I really try to use everything. We both work full time outside the house and are sometimes exhausted and tempted to just call for a pizza but I can always whip up something from whatever is hanging around.
I freeze cheese (shhhh don't tell anyone, when I cook with it, it melts and it's fine)
Don't freeze soy milk, it separates and stays that way.
I shop at both Sam's Club and Costco -- mostly for sport. I also shop at a high end specialty store that you can go broke at, and at regular supermarkets if all I want is one or two of some items. The key to keeping most of your purchases from the warehouse clubs is to shop carefully and plan carefully. Storage is key. I used my can of refried beans over about eight meals -- it was fine. On the other hand, I can plow through a case of tomato sauce really quickly.
BTW, you can freeze bagels. We do when we import them from New York back here to Texas, where DH says a decent bagel just can't be found. Just slice them first and wrap well. Just about all bread freezes well, including tortillas, (which should be separated by paper first). You may need a bigger freezer.
I found that large packages of meat and fish are the best buys there. Cut and package into the sizes you need. Costco's chicken breasts and parts are packaged well and don't need rewrapping, so that is an advantage. I also like the produce section, but you need to buy selectively or you will have a lot of waste. Only buy what you really like. It may be that once in a while you have to go to a supermarket for one or two items to supplement.
I shop at Costco often but find that many of the products, while cheaper in large lots, are usually brand names and therefore not necessarily cheaper than generic brands elsewhere.
I am be believer in using my chest freezer. In fact mine is currently totally full with lunches for school this term.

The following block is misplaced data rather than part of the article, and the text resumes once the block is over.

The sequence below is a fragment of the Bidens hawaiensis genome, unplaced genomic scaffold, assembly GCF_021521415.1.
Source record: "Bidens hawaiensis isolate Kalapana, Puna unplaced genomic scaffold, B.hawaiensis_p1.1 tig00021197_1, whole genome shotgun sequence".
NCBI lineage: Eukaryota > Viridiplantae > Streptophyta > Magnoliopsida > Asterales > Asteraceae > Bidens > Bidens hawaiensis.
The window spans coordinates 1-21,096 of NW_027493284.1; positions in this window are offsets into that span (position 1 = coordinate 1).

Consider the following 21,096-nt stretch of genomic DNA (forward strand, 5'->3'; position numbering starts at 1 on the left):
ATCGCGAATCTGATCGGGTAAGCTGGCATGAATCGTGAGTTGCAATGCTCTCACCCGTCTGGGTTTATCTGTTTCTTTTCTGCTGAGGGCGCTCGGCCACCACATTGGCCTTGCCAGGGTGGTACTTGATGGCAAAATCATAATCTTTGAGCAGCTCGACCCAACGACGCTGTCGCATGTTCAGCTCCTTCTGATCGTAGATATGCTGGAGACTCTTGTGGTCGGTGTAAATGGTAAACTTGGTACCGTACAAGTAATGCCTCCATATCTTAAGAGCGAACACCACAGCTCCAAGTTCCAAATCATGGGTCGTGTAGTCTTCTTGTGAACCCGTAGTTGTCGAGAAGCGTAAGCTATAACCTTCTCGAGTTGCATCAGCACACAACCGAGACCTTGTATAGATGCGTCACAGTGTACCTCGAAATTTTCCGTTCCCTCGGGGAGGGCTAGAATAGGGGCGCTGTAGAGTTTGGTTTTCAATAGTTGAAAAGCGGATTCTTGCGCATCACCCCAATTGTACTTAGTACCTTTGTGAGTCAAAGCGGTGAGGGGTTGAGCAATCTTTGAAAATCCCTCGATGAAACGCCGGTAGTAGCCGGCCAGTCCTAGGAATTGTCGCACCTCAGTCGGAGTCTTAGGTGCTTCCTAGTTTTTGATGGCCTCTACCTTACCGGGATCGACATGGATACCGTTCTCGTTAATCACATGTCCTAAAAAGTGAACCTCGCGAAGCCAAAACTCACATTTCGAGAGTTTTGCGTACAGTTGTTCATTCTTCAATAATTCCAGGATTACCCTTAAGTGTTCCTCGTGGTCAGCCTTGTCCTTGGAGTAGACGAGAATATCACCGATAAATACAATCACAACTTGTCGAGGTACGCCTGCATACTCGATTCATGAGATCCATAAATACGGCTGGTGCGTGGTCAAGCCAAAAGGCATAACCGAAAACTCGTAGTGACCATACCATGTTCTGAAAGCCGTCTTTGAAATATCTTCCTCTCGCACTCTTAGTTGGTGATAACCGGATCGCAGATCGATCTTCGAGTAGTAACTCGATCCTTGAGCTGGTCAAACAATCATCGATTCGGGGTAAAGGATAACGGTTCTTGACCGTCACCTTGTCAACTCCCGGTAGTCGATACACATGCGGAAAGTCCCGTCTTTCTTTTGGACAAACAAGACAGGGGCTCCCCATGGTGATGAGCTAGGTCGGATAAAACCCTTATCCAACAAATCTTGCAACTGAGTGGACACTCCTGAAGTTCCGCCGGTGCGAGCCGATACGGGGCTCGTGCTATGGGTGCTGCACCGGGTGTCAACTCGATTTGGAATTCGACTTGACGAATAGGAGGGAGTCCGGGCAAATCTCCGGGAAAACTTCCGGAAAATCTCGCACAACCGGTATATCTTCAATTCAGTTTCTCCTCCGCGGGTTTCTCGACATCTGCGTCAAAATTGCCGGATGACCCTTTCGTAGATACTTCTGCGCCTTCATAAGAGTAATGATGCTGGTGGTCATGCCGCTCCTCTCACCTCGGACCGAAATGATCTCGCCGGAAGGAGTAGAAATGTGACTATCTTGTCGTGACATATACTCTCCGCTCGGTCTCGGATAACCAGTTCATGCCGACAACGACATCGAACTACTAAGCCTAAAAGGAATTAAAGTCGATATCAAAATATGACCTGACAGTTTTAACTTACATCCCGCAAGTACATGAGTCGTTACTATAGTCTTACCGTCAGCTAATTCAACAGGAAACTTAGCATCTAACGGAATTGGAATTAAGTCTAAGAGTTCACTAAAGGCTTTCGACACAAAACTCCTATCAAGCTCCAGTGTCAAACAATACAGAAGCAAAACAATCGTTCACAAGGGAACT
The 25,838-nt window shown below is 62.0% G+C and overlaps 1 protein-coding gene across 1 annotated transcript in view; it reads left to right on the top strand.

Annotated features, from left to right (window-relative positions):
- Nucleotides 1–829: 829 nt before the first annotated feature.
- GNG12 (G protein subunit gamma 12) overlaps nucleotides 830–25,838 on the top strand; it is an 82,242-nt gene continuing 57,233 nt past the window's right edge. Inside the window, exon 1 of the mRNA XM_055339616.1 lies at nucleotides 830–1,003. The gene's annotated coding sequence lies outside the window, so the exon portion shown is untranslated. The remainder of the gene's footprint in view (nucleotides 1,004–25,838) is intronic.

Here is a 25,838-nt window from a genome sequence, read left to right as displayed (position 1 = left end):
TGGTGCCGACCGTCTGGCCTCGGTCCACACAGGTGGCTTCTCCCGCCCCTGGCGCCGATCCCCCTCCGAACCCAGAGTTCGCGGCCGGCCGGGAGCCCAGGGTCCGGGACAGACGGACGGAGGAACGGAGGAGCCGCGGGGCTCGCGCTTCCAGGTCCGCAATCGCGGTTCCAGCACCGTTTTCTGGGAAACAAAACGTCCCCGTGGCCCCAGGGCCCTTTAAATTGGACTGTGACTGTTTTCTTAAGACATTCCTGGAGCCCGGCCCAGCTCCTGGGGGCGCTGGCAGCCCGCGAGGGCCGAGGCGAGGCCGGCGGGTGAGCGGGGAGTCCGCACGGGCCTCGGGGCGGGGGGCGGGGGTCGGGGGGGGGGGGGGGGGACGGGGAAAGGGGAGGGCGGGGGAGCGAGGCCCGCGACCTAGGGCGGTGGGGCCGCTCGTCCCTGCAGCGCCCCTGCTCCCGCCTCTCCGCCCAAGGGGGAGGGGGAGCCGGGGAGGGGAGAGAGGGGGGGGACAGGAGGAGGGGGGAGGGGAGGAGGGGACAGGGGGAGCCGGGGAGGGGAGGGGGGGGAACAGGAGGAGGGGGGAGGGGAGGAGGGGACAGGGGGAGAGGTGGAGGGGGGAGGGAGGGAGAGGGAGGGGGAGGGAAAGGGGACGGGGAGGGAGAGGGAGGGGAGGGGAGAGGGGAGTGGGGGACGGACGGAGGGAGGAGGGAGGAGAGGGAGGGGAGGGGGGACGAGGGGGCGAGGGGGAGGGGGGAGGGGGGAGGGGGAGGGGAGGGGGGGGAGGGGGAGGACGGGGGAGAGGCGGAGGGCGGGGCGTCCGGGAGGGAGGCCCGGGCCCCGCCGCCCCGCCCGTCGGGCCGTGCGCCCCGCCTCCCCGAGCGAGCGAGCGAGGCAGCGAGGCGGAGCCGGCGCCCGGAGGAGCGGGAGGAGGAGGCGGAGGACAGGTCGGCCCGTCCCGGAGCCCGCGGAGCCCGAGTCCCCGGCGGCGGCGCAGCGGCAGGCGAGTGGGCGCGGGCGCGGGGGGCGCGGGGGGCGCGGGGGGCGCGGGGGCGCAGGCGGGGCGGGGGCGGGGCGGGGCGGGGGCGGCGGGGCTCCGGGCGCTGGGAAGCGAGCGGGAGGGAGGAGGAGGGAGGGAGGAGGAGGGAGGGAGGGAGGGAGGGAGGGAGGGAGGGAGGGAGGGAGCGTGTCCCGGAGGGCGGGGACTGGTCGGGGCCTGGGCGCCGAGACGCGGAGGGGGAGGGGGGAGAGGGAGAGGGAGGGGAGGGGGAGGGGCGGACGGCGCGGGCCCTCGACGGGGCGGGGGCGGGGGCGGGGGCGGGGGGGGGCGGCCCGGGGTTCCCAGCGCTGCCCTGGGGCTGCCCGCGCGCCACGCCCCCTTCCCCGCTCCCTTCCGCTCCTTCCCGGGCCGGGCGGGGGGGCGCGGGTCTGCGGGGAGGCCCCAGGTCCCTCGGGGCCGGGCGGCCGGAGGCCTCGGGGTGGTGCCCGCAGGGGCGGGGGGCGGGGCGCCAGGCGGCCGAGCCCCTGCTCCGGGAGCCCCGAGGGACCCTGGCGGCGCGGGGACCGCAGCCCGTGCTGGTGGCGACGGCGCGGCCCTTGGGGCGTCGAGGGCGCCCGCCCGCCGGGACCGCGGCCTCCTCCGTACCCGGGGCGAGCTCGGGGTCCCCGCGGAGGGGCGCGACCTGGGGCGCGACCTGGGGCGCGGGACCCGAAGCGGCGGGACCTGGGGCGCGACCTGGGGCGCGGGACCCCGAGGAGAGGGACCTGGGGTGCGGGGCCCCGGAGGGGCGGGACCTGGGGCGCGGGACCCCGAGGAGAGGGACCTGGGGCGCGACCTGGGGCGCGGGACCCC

Good luck and lets us know how it goes.
I gotta second the suggestion for getting thee a Foodsaver. Imagine freezing things and not having them get freezer burn, or buying a big block o' cheese, dividing it into manageable chunks, and never having them go bad. It's a real lifesaver for a small household. Tip for cheese: I prefer to wrap in wax paper or parchment paper before Foodsavering. There's no end to stuff you can save this way, even some veg and fruit benefits from it.
I live in NYC and I shop in BJ's and the regular supermarkets and like you, I'm on a budget. I found that buying more basic, less processed items gave me more for my money.
- instead of buying tomato sauce, crushed tomatoes, and marinara sauce, I buy only the large cans of crushed tomatoes and make that into what I need. If I want spaghetti sauce, I simmer the tomatoes with herbs and spices, and toss it with the pasta. To make lasagna or baked ziti I use it as is.
- I also buy large bricks of ungrated cheese, grate it myself and freeze it in ziplock bags. It's much cheaper than buying the preshredded stuff.
- Regarding meat, I only buy Kosher, so I'm not sure if this will help, but here's what I do. When the butcher has ground beef, chicken, or turkey on sale, I buy in bulk (it's cheaper that way) and spend a few hours preparing and freezing. I'll make burgers with spinach added in, kofta kabobs, and then separate whatever's left into 1lb packages. It also helps to buy cheaper cuts and make recipes that utilize these types of meat.